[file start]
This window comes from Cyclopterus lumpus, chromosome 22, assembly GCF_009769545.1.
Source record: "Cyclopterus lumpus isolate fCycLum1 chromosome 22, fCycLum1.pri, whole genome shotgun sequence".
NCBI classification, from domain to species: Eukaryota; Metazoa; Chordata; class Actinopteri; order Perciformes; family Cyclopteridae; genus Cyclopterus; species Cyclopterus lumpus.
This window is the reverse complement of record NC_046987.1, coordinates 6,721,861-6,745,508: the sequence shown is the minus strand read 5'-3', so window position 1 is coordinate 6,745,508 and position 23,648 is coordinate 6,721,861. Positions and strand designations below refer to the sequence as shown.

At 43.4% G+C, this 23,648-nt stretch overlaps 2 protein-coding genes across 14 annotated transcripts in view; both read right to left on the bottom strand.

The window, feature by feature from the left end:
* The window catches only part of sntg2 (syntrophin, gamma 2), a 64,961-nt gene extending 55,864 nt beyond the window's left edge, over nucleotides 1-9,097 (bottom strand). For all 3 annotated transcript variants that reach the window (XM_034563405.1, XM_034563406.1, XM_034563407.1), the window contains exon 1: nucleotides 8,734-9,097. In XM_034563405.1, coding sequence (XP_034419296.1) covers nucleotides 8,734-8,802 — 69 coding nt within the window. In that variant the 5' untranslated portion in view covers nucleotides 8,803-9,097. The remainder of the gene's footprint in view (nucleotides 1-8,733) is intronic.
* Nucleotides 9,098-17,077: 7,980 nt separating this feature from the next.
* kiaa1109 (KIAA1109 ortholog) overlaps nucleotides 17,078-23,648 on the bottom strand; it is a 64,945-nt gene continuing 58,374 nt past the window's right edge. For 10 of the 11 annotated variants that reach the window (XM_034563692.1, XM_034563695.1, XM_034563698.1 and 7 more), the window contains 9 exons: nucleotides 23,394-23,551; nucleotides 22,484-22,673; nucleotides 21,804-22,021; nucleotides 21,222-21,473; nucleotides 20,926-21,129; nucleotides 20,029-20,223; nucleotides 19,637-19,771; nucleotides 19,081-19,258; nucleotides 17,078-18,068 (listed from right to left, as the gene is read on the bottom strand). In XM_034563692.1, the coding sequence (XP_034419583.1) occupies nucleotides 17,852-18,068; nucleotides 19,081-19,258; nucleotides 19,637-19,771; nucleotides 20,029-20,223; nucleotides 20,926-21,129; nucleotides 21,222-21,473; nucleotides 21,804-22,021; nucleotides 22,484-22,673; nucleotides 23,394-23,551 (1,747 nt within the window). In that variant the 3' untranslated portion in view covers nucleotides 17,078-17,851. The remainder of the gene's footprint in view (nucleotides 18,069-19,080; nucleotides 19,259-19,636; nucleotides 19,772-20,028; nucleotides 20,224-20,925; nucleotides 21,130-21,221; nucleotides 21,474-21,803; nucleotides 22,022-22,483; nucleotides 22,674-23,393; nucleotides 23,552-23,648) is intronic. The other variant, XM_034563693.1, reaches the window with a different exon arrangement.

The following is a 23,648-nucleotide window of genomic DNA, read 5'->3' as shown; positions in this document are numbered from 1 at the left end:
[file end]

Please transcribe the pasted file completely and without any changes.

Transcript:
This window comes from Cyclopterus lumpus, chromosome 22, assembly GCF_009769545.1.
Source record: "Cyclopterus lumpus isolate fCycLum1 chromosome 22, fCycLum1.pri, whole genome shotgun sequence".
NCBI classification, from domain to species: Eukaryota; Metazoa; Chordata; class Actinopteri; order Perciformes; family Cyclopteridae; genus Cyclopterus; species Cyclopterus lumpus.
This window is the reverse complement of record NC_046987.1, coordinates 6,721,861-6,745,508: the sequence shown is the minus strand read 5'-3', so window position 1 is coordinate 6,745,508 and position 23,648 is coordinate 6,721,861. Positions and strand designations below refer to the sequence as shown.

At 43.4% G+C, this 23,648-nt stretch overlaps 2 protein-coding genes across 14 annotated transcripts in view; both read right to left on the bottom strand.

The window, feature by feature from the left end:
* The window catches only part of sntg2 (syntrophin, gamma 2), a 64,961-nt gene extending 55,864 nt beyond the window's left edge, over nucleotides 1-9,097 (bottom strand). For all 3 annotated transcript variants that reach the window (XM_034563405.1, XM_034563406.1, XM_034563407.1), the window contains exon 1: nucleotides 8,734-9,097. In XM_034563405.1, coding sequence (XP_034419296.1) covers nucleotides 8,734-8,802 — 69 coding nt within the window. In that variant the 5' untranslated portion in view covers nucleotides 8,803-9,097. The remainder of the gene's footprint in view (nucleotides 1-8,733) is intronic.
* Nucleotides 9,098-17,077: 7,980 nt separating this feature from the next.
* kiaa1109 (KIAA1109 ortholog) overlaps nucleotides 17,078-23,648 on the bottom strand; it is a 64,945-nt gene continuing 58,374 nt past the window's right edge. For 10 of the 11 annotated variants that reach the window (XM_034563692.1, XM_034563695.1, XM_034563698.1 and 7 more), the window contains 9 exons: nucleotides 23,394-23,551; nucleotides 22,484-22,673; nucleotides 21,804-22,021; nucleotides 21,222-21,473; nucleotides 20,926-21,129; nucleotides 20,029-20,223; nucleotides 19,637-19,771; nucleotides 19,081-19,258; nucleotides 17,078-18,068 (listed from right to left, as the gene is read on the bottom strand). In XM_034563692.1, the coding sequence (XP_034419583.1) occupies nucleotides 17,852-18,068; nucleotides 19,081-19,258; nucleotides 19,637-19,771; nucleotides 20,029-20,223; nucleotides 20,926-21,129; nucleotides 21,222-21,473; nucleotides 21,804-22,021; nucleotides 22,484-22,673; nucleotides 23,394-23,551 (1,747 nt within the window). In that variant the 3' untranslated portion in view covers nucleotides 17,078-17,851. The remainder of the gene's footprint in view (nucleotides 18,069-19,080; nucleotides 19,259-19,636; nucleotides 19,772-20,028; nucleotides 20,224-20,925; nucleotides 21,130-21,221; nucleotides 21,474-21,803; nucleotides 22,022-22,483; nucleotides 22,674-23,393; nucleotides 23,552-23,648) is intronic. The other variant, XM_034563693.1, reaches the window with a different exon arrangement.

The following is a 23,648-nucleotide window of genomic DNA, read 5'->3' as shown; positions in this document are numbered from 1 at the left end: